It's not the fashion police dominating talk around the NBA at the All-Star break. Nor is it the Auburn Hills police.
It's the chemistry police.
What's better for the league? For the fans? For the teams themselves? Overall, the NBA isn't splitting hairs; it's just glad that Ron Artest isn't showing up in Letterman's and Leno's monologues anymore.
"We haven't had excessive fisticuffs. These are things that commissioners worry about," David Stern told the Associated Press last week. "And truth be told, our player reputation in the testing that we do is rebounding quite well from a year ago."
No brawl talk and no labor scuffling, which cast a pall over the events in Denver last year. And not only no raging debate about the dress code enacted on the eve of the season, and no players fined so far, but apparently a big boost in image from it (even though at least one columnist who will remain nameless thought the issue would dog the league all season). The length of game shorts has been a bigger issue than exposed jewelry or missing sport coats.
Scoring is slightly off after taking a leap last season, but more teams are averaging 100 points a game (seven) than in any season since 1996-97. There already have been more individual 50-point games (nine) than last season. The overall cable ratings are up from a year ago.
"We've had a very good year," Stern said, "because people are talking about the game. ... Anytime it's about the game is fine from my perspective."
So what's left for NBA types to get worked up about? To sum up: Bryant getting more national play than the Pistons. The league's winningest teams getting the cold shoulder in All-Star voting. Viewers tuning in star players and tuning out cohesion and, yes, chemistry.
Ground zero, for now, is Houston, where the Eastern Conference roster is Detroit-heavy thanks to a mini-revolt by East coaches determined to right a wrong. Other selections on both teams raised doubts about what NBA followers' priorities are, and should be.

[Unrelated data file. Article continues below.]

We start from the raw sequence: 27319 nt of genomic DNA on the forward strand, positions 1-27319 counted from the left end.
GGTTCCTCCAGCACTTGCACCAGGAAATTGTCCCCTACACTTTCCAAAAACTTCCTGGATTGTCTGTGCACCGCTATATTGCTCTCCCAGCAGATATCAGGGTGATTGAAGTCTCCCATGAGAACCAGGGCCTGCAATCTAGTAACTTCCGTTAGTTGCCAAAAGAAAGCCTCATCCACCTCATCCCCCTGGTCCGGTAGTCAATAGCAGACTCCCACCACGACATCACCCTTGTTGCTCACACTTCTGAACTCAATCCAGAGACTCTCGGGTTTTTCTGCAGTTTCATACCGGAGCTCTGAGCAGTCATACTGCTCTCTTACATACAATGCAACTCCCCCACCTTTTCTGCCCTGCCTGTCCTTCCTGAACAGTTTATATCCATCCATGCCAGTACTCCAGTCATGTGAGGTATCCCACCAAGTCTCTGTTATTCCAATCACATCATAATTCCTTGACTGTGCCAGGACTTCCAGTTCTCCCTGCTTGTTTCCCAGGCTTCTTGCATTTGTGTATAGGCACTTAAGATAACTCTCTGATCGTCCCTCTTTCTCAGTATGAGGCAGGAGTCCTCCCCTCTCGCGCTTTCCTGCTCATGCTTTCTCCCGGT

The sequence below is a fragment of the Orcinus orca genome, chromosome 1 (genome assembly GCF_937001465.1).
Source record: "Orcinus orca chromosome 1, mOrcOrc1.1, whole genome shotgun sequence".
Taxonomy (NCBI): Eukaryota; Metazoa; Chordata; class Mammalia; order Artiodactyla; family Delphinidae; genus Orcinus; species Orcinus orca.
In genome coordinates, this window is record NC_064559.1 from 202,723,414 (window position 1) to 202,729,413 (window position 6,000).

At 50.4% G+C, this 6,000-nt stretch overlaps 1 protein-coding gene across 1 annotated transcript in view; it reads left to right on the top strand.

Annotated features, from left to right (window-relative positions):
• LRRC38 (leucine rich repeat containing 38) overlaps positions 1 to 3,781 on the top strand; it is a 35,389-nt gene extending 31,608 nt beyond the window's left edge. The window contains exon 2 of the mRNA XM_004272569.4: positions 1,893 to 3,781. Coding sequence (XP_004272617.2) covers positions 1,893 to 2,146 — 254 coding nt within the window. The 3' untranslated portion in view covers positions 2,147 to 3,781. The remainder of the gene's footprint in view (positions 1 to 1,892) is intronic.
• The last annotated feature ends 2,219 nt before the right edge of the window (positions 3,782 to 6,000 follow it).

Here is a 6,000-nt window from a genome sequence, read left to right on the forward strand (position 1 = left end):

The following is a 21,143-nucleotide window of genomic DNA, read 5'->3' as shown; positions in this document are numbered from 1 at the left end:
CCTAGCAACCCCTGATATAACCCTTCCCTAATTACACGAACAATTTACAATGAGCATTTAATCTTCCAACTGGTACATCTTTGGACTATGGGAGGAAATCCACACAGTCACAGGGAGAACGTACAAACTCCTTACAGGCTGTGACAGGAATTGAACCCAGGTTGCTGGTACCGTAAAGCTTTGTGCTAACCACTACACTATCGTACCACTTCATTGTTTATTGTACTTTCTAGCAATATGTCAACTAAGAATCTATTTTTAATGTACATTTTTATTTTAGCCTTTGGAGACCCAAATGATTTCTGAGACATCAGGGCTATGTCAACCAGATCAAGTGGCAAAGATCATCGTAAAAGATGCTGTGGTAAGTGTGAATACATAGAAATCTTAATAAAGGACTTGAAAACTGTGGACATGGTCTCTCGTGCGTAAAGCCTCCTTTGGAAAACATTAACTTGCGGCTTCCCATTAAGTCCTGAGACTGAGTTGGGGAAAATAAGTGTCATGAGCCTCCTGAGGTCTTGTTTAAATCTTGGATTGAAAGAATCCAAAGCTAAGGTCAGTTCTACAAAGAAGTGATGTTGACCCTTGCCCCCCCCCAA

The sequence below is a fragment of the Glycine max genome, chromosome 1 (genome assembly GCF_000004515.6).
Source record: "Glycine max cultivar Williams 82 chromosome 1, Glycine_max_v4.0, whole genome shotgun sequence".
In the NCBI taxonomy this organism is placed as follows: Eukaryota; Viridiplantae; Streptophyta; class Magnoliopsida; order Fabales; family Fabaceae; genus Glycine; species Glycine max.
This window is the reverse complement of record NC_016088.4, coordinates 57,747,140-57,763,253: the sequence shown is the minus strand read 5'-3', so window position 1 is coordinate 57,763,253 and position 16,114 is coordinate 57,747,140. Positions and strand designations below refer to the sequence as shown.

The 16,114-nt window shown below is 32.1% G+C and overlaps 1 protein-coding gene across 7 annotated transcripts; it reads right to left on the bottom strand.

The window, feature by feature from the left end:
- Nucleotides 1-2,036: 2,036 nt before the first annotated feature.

Many applauded when four Pistons were voted on as reserves. Others called it agenda-driven and unfair to great players stuck on lesser teams. Gilbert Arenas got in as an injury replacement; Michael Redd and Dwight Howard weren't as lucky - yet, inexplicably, Paul Pierce and Chris Bosh of lowly Boston and Toronto, respectively, were.
Even Arenas himself was torn, saying that he'd understand if he was passed over for players on the best team in the NBA - but also saying, "Four Pistons? All of them?"
Same for his coach, Eddie Jordan, who claimed these criteria for his ballot: "The best guys that are playing on winning teams, with no position," and "Anything to help Gilbert get on."
Yet the coaches and players are no less divided in their own minds than the fans. Publicly, they insist that more teams style themselves after the reigning champion Spurs and the champs once-removed in Detroit. Yet their All-Star voting (only Tim Duncan starts tonight from either team) and last year's Finals ratings (the lowest since 1981, with only the Spurs' previous Finals trip in 2003 against the Nets being lower) tell a different story.
The popularity contest that is the All-Star Game is one thing - two starters (Yao Ming and Tracy McGrady) are from the host city, whose team happens to be in last place in its division. The leading vote-getter is Bryant, who has become even more of a phenomenon, and lightning rod, since going for 81 last month.
Bryant, of course, is the very definition of a one-man team, and that team is barely hanging onto a playoff berth. Yet the "81" Lakers jersey put up for sale soon after that game is a hot item, while it takes a lot of searching to find people outside those cities wearing Pistons or Spurs jerseys.
So who's right? Neither, says Danny Ferry, now vice president of the Cavaliers and a former player on the Spurs' 2003 title team. Members of his teams, and the Pistons, don't spend much time worrying about the acclaim other players get at the expense of their teams.
"Everyone's trying to simplify it too much," Ferry said when the Cavs came to Washington just over a week ago. "Look at all the champions over the years. The Bulls with the triangle, the Lakers with the triangle, all sound defensively, all sound fundamentally. All champions have great players, and they all play great as a team.
"But some of them just have that magnetic, charismatic player, too. That makes a difference [in ratings and popularity]."
The NBA has magnetic teams and players in abundance this season. If that's the biggest problem it has, then it's having a much better year than usual.
Read David Steele's blog at baltimoresun.com/steeleblog
Points after -- David Steele
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